Gordon Hirabayashi, convicted of violating curfew and refusing to report to a relocation camp during World War II, will go to federal court on May 18 at 2 p.m. in an attempt to wipe his record clean.

The retired sociology professor partitioned the court to vacate this 41 year-old convictions and declare unconstitutional the military orders which caused the mass evacuation of 120,000 persons of Japanese ancestry.
Attorney Roger Shimizu said the government agrees Hirabayashi’s convictions should be vacated and the underling indictments dismissed, “but the government does not take the position that they were wrong as far as the military orders were concerned.”

The former Seattleite, who as then 23 and a senior at the University of Washington, defied President Franklin Roosevelt’s Executive Order 9066 which mandated that all Japanese American citizens and Japanese immigrants on the West Coast report to internment camps. Hirabayashi also violated an 8 p.m. to 6 a.m. curfew.
“If I hadn’t taken that path, I wouldn’t have been free anyways,” he reflected.

Hirabayashi is able to contest the 1944 Supreme Court decision which upheld his convictions because of discovered evidence showing government officials lied and suppressed information regarding the military necessity of internment. In this way, Hirabayashi was denied the right to due process and the right to a fair trial.

Peter Irons, a law professor at the University of California in San Diego, discovered a box of documents obtained from government archives through a Freedom of Information Act request. The documents refuted allegations of spying and espionage on the West Coast—the main reason given for evacuation.
The internment was based on rumors of “disloyal” activities, fueled by wartime hysteria and racism, and Gen. John L. Dewitt’s claim that the Japanese were an enemy race and posed a security threat.

But the Federal Bureau of Investigation and the Federal Communications Commission (FCC) had, in their possession, evidence which disproved these assertions.
Dewitt told the War Department that he received reports of signal lights visible from the coast and of unidentified radio transmissions being intercepted. According to an FCC memo found by Irons, the transmission were from stations outside the United States.

Iron’s discoveries gave Hirabayashi grounds to reopen his case through a legal device called, “writ of coram nobis,” a petition which was filed on January 31, 1983. It’s not a retrial, Hirabayashi emphasized, but it gives him a chance to clear his name and have the court put “up front, on the record” the wrongs committed by government.

A fundraiser for Hirabayashi’s case was held May 3 at the Nisei Veteran’s Committee Hall to educate the community about World War II occurrences and to help pay for the cost of bringing a coram nobis case to court.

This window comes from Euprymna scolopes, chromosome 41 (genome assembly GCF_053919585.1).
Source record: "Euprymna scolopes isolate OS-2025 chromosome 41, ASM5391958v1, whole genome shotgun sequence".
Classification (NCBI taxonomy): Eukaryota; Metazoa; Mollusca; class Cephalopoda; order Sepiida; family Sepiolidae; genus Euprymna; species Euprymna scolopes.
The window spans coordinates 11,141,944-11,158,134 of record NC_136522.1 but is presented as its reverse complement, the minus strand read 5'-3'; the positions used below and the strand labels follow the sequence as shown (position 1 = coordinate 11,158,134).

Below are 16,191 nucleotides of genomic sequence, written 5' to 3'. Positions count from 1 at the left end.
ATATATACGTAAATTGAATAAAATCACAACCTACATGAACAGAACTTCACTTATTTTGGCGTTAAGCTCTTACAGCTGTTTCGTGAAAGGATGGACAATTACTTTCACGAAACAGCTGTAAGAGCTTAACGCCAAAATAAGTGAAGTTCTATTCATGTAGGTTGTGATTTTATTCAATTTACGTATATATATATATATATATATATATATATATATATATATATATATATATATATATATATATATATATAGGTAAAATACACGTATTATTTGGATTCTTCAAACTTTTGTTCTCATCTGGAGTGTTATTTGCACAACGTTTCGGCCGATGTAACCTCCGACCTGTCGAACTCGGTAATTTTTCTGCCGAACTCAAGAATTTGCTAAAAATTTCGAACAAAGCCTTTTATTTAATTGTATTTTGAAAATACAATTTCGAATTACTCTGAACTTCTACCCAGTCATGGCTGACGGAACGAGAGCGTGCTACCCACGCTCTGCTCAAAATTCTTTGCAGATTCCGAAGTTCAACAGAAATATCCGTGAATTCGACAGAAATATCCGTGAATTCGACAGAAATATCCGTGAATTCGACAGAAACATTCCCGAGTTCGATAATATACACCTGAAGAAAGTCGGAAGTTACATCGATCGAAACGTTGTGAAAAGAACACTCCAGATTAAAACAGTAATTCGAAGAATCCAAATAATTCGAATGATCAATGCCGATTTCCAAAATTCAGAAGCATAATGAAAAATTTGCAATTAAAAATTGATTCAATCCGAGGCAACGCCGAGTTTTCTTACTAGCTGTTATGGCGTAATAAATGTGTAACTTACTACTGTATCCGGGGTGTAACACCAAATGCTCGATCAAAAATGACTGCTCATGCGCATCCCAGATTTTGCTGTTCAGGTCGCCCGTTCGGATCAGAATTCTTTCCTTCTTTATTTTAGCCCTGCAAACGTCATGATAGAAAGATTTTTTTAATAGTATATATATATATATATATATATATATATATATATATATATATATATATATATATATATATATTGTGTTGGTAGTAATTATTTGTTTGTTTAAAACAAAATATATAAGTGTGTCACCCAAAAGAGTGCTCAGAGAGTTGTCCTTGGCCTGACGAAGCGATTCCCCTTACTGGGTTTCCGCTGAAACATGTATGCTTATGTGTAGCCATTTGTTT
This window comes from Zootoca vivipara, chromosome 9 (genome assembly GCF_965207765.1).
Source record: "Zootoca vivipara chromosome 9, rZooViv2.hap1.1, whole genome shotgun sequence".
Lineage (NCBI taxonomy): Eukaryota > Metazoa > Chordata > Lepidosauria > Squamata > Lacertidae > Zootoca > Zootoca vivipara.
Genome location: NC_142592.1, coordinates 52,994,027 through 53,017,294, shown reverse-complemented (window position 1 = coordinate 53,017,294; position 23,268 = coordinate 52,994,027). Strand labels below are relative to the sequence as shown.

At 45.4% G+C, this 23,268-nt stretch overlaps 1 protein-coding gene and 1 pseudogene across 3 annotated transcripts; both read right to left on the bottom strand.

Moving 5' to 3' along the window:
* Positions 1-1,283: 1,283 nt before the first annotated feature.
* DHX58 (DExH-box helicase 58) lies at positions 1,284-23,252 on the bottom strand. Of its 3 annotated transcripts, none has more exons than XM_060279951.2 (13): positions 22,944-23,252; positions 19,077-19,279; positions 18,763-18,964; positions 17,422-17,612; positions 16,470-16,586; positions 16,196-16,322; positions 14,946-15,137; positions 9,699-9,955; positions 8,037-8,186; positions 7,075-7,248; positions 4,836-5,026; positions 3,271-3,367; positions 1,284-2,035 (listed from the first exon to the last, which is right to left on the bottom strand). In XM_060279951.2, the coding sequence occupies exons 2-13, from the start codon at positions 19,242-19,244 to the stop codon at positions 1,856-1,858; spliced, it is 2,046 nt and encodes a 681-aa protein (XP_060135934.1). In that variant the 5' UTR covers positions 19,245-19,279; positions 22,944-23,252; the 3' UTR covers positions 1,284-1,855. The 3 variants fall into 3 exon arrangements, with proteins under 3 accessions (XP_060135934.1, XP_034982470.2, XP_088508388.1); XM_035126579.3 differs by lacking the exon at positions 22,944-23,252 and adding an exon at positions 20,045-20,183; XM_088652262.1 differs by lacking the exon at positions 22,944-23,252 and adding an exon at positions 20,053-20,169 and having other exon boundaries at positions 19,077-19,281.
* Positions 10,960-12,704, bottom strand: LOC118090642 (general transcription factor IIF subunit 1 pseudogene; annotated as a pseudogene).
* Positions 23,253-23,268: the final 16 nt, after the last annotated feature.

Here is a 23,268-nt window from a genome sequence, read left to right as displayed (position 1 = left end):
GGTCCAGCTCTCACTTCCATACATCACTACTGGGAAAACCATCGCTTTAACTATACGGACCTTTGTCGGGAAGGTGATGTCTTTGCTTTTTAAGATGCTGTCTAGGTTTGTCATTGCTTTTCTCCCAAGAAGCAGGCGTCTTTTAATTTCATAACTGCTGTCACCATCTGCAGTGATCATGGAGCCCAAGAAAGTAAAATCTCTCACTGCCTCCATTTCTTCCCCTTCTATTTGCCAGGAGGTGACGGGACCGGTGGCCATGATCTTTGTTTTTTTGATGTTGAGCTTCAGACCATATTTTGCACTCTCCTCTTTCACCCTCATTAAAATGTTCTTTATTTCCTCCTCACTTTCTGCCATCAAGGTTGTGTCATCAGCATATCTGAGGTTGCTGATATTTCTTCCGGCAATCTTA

The event, sponsored by the Japanese American Citizens League, attracted close to 150 people and over $1000 was raised.

The original May 4 court date was postponed because the lawyers filed a request for larger courtroom. “What we want to impress upon the judge is that this is indeed a community issue,” Shimizu said. He urged people to attend the hearing, which will be at the federal courthouse in Seattle, and support Hirabayashi’s constitutional fight.

A film, shown at the fundraiser, told the story of another battle fought during the war. “Nisei Soldier: Standard Bearer for an Exile People” is Loni Ding’s 10th film made for public television. It should be completed and televised sometime later this year.

The finished portion contained rare footage from official army files and unseen news clips of the 1940s. It featured the 442 Regimental Combat Team, a segregated unit of Japanese Americans, who earned 3,600 purple hearts and 2,000 other decorations, including the Congressional Medal of Honor. Their battle history was unsurpassed by any outfit of comparable size.

The 442 fought not only the enemy, they also “fought fascism, served their country and helped bring their families out of exile.”

Hirabayashi and Chester Tanaka, a 442 member, see the battles they fought as the same. Tanaka told Hirabayashi, “What we went to battle for, in the final analysis, is what you are battling…It’s the other side of the coin…There are many ways to fight for your country and the Constitution.”

The military actions against Americans of Japanese ancestry have turned Hirabayashi’s fight into one of raising the level of American standards to what people can be proud of. He said, “This is an American battle, not a Japanese American one.”

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